President’s message – MAY 2003

Posted On May 1, 2003

by Barbara Toy

Well, we're really heading toward summer now - Daylight Savings Time has begun! Warmer nights can't be far behind, though, of course, they'll be a lot shorter than those bone-chilling nights at the dead of winter. Those who've seen Anza in the last few weeks have seen a great display of wildflowers, which is the best we've had for a long time. So plan to come early and check them out at the May 3rd Star Party!

Sirius Astronomer Update

Thanks to the efforts of our editor, Darren Thibodeau, who got the April issue of the SA put together in record time, and to Charlie Oostdyk, who got the mailing labels on all 700+ that go by bulk mail, stapled them, and got them to the Post Office within 48 hours of the time he got them from the printer, we really got to see how much better a job the branch of the Post Office we're dealing with now can do for us. According to the notices emailed to me, almost everyone got their copy by April 2nd, and most got theirs by March 31st. There were a very few that seemed to lag behind the others for no good reason that I could see. It's too early to say we've licked the delivery problems, but it sure looks promising. I'm hoping that tracking deliveries for a couple more months will help us deal with whatever remaining problems we have.

Many thanks to all of you who sent me the date you got your copy and your city and zip code. Please send me that information again for the May and the June issues - the email address is If you want to send it by snailmail, please send it to the OCA mailbox, P.O. Box 1762, Costa Mesa, CA 92628.

Thanks also to all of you who sent comments with the delivery information. It's good to know people actually read the President's Message! To those of you who were kind enough to give me the credit for the improved delivery time - the credit really has to go to Darren and Charlie. I did pass the messages on to them, though.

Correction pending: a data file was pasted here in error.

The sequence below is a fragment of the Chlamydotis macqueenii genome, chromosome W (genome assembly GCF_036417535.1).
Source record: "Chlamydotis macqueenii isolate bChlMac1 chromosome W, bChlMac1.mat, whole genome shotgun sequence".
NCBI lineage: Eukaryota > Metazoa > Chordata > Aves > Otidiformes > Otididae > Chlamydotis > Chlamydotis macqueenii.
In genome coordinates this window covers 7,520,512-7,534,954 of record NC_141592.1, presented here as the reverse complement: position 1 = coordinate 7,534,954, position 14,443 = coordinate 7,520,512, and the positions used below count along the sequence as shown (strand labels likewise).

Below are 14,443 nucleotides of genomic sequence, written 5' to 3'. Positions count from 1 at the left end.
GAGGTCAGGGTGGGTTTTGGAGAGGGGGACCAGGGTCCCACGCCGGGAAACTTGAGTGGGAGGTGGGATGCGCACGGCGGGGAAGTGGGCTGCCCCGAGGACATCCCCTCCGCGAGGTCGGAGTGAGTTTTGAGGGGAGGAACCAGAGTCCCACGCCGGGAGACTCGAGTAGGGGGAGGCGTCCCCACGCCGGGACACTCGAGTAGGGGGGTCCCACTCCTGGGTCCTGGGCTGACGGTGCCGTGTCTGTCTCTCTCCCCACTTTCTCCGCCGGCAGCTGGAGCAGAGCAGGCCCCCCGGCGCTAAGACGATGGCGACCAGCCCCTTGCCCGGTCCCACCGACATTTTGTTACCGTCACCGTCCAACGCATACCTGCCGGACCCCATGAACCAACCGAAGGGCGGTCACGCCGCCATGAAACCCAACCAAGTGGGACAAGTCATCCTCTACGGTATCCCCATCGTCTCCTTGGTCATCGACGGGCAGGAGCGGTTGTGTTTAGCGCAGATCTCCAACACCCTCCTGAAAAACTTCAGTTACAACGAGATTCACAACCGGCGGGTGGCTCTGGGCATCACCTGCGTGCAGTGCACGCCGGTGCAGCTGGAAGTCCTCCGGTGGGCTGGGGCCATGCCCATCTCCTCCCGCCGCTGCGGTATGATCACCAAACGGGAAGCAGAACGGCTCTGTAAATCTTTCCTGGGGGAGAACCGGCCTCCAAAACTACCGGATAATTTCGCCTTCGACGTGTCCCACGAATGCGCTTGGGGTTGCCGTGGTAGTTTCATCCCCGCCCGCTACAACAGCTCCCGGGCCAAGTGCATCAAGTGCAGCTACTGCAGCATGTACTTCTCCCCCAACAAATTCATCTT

If you want to help keep the Sirius Astronomer on track, please consider contributing an article or two. The more articles Darren has to draw on, the easier it is for him to put each issue together within deadline. And, as I said last month, there is a lot of different subject matter you could talk about. If any of you would like to discuss story ideas before you actually put anything down in writing, or even while it's in process, Darren would be delighted to talk to you, or you could talk to me, or to other Board members. And I'm sure there are a lot of other people in the club who would be happy to help you out, as well.

Darren needs material for the SA in electronic form, so it's easiest for him if you email it to him at, and it's also easier if you send it in Word format (illustrations can be included). If you can't email it to him, please call him at 949/455-0323 about the best way to get your material to him.


I talked a bit about RTMC last month - that's Memorial Day weekend (May 23-26) at Camp Oakes near Big Bear City. This is THE Really Big astronomical event around here, and, if you haven't been there yet, you should really try to go for at least a day.

What can you expect? In its other life, Camp Oakes is a Boy Scout camp, so the roads are dirt, there are a lot of areas for tents and RV's, a lot of trees and trails, and an overall rustic feel to the place. If camping isn't your style, there are some dorms, and some shelters that are open on one side with bunks inside - all of those need to be reserved in advance, as they go fast. If you pay to stay overnight (you can camp Friday through Sunday nights), you would park near where you're staying, but parking is at a premium, so most people don't move once they've got a good spot, especially if they've got meal tickets or are otherwise eating on site. The cafeteria food, by the way, is plentiful and, though hearty rather than gourmet, eminently edible. The meals are at set times, because they use the dining hall for other events between meals, but that gives you a better chance of seeing who else is there and meeting up with people, so it's got some side benefits.